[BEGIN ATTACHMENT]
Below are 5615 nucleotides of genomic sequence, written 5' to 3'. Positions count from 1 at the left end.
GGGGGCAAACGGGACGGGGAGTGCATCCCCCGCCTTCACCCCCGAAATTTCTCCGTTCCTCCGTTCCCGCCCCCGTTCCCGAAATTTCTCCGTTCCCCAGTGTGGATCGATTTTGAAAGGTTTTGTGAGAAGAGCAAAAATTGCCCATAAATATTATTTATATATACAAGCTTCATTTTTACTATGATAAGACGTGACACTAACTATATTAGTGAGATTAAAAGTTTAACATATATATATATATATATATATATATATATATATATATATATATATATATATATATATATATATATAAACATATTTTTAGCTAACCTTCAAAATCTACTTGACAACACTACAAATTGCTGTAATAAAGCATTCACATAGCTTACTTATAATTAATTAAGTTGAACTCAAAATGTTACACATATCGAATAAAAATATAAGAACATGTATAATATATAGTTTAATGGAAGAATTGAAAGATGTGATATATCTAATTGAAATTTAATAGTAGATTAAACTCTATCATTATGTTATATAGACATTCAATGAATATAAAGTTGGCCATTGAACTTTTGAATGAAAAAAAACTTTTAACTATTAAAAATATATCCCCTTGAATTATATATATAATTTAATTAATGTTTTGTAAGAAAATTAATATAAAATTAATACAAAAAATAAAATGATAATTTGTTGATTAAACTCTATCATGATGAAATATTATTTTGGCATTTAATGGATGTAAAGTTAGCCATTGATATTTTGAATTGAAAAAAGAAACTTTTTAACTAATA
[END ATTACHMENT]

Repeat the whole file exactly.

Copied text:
Below are 5615 nucleotides of genomic sequence, written 5' to 3'. Positions count from 1 at the left end.
GGGGGCAAACGGGACGGGGAGTGCATCCCCCGCCTTCACCCCCGAAATTTCTCCGTTCCTCCGTTCCCGCCCCCGTTCCCGAAATTTCTCCGTTCCCCAGTGTGGATCGATTTTGAAAGGTTTTGTGAGAAGAGCAAAAATTGCCCATAAATATTATTTATATATACAAGCTTCATTTTTACTATGATAAGACGTGACACTAACTATATTAGTGAGATTAAAAGTTTAACATATATATATATATATATATATATATATATATATATATATATATATATATATATATATATATATATAAACATATTTTTAGCTAACCTTCAAAATCTACTTGACAACACTACAAATTGCTGTAATAAAGCATTCACATAGCTTACTTATAATTAATTAAGTTGAACTCAAAATGTTACACATATCGAATAAAAATATAAGAACATGTATAATATATAGTTTAATGGAAGAATTGAAAGATGTGATATATCTAATTGAAATTTAATAGTAGATTAAACTCTATCATTATGTTATATAGACATTCAATGAATATAAAGTTGGCCATTGAACTTTTGAATGAAAAAAAACTTTTAACTATTAAAAATATATCCCCTTGAATTATATATATAATTTAATTAATGTTTTGTAAGAAAATTAATATAAAATTAATACAAAAAATAAAATGATAATTTGTTGATTAAACTCTATCATGATGAAATATTATTTTGGCATTTAATGGATGTAAAGTTAGCCATTGATATTTTGAATTGAAAAAAGAAACTTTTTAACTAATA